non-christians, from the title of this thread== you HAD TO KNOW what was coming... so why'd you even answer? and 2magnollia trees, i appreciate your sentiment, but for pete's sake, this is not the time of year to get a religion vs anti-religion thread started
but as long as we're on the subject,
Who is Santa Claus, anyway????
The Feast of Sinterklaas, or St. Nicholas, is an annual event which has been uniquely Dutch and Flemish for centuries. St. Nicholas' Feast Day, December 6th, is observed in most Roman Catholic countries primarily as a feast for small children. But it is only in the Low Countries - especially in the Netherlands - that the eve of his feast day (December 5th) is celebrated nationwide by young and old, christian and non-christian, and without any religious overtones.
Although Sinterklaas is always portrayed in the vestments of the bishop he once was, his status as a canonized saint has had little to do with the way the Dutch think of him. Rather, he is a kind of benevolent old man, whose feast day is observed by exchanging gifts and making good-natured fun of each other. It so happens that the legend of St. Nicholas is based on historical fact. He did actually exist. He lived from 271 A.D. to December 6th, 342 or 343. His 4th century tomb in the town of Myra, near the city of Anatolia in present-day Turkey, has even been dug up by archaeologists.
This is his story:
Born of a wealthy family, Nicholas was brought up as a devout Christian. When his parents died of an epidemic, he distributed his wealth among the poor and became a priest.
Later he became Archbishop of Myra, and it is from here that the fame of his good deeds began to spread across the Mediterranean. Desperate sailors who called upon the Good Bishop to calm stormy seas were heard; prison walls crumbled when victims of persecution prayed to him. He saved young children from the butcher's knife and dropped dowries into the shoes of penniless maidens. Over time, St. Nicholas became the patron saint of sailors and merchants, and especially of children. After his death, the cult of St. Nicholas spread rapidly via southern Italy throughout the rest of the Mediterranean and eventually to coastal towns along the Atlantic and the North Sea. In the 12th and 13th centuries, Holland built no fewer than 23 churches dedicated to St. Nicholas, many of which are still standing. Amsterdam adopted St. Nicholas as its patron saint, and Rome decreed that December 6th, the anniversary of his death, should be his official Feast Day.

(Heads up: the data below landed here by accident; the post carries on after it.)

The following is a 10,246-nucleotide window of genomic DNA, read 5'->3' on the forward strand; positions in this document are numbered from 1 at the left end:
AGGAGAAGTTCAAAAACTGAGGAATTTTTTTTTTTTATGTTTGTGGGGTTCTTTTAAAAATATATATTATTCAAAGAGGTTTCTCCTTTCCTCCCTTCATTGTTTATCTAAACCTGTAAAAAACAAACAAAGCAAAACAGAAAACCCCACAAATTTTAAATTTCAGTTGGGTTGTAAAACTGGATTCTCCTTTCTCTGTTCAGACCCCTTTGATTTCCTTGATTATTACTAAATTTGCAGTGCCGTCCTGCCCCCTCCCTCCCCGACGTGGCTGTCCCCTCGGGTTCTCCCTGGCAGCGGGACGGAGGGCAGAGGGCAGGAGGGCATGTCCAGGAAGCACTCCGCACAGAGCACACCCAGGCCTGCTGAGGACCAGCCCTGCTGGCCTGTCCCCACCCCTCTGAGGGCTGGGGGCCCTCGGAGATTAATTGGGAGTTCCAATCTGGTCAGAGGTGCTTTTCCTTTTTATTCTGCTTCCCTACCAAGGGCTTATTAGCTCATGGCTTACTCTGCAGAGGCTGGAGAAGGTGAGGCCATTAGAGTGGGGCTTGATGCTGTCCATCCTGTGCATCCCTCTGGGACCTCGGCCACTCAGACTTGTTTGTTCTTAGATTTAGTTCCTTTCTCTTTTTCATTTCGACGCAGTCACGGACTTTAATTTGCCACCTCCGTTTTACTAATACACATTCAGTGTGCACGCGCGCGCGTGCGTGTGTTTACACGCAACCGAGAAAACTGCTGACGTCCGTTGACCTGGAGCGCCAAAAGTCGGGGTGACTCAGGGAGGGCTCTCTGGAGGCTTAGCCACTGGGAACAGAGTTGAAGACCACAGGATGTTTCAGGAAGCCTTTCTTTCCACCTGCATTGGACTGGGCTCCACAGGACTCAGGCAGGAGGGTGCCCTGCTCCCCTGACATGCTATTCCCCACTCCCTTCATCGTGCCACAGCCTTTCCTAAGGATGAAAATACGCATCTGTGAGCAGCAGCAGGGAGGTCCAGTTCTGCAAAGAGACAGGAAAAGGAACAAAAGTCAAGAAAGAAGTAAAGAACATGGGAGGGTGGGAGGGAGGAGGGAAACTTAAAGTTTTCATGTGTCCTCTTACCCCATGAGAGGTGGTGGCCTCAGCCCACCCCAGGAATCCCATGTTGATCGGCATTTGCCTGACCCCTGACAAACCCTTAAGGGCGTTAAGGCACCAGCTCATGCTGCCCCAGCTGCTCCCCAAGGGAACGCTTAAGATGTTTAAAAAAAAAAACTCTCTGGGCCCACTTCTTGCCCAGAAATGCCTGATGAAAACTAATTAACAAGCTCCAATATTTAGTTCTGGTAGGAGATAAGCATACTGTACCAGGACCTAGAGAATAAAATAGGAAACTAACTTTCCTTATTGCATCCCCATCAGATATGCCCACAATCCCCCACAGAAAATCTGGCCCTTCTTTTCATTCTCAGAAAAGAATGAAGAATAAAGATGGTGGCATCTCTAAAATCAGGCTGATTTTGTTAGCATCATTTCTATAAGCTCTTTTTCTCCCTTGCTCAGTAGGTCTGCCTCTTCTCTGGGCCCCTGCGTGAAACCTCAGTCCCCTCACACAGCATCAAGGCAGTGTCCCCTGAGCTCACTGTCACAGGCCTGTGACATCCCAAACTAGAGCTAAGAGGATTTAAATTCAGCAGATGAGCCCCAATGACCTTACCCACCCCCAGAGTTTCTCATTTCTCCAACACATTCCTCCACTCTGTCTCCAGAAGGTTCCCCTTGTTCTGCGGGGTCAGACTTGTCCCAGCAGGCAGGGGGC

St. Nicholas' strong influence in the Low Countries - an area heavily engaged in trade and navigation - was primarily due to his role as patron of sailors and merchants.
However, his fame as protector of children soon took precedence.
In the 14th century, choir boys of St. Nicholas churches were given some money and the day off on December 6th.
Somewhat later, the pupils of convent schools would be rewarded or punished by a monk dressed up as the Good Bishop, with his long white beard, his red mantle and mitre (bishop's hat) and his golden crosier (bishop's staff) - just as he is still presented today.
It were the Dutch settlers who brought St. Nicholas over to
New Amsterdam - USA.
you can learn more [and read the edited stuff] at:
I'm not trying to convert anyone, nor am I trying to denigrate my Christian brothers and sisters. But Santa Claus is
based on historical fact and Christian principle. IMO, in his day, St. Nick was probably thought of as a "Jesus freak" by nonbelievers. And we all know that December 25th was the estimated day of Jesus' birth.
I'm just tired of all the PC Christmas stuff, and tired of tiptoeing around everyone's religious beliefs when Christmas is one of the two distinctly Christian holidays of the year, the theme being Peace on earth, goodwill toward all men."
PEACE! GOODWILL! and have a happy holiday season, ALL OF YOU!
Happy Hanukah! to the Jewish of you!
and Happy Whatever You Celebrate (if anything-- thinking of micro's thanksgiving here :kiss ) to the rest!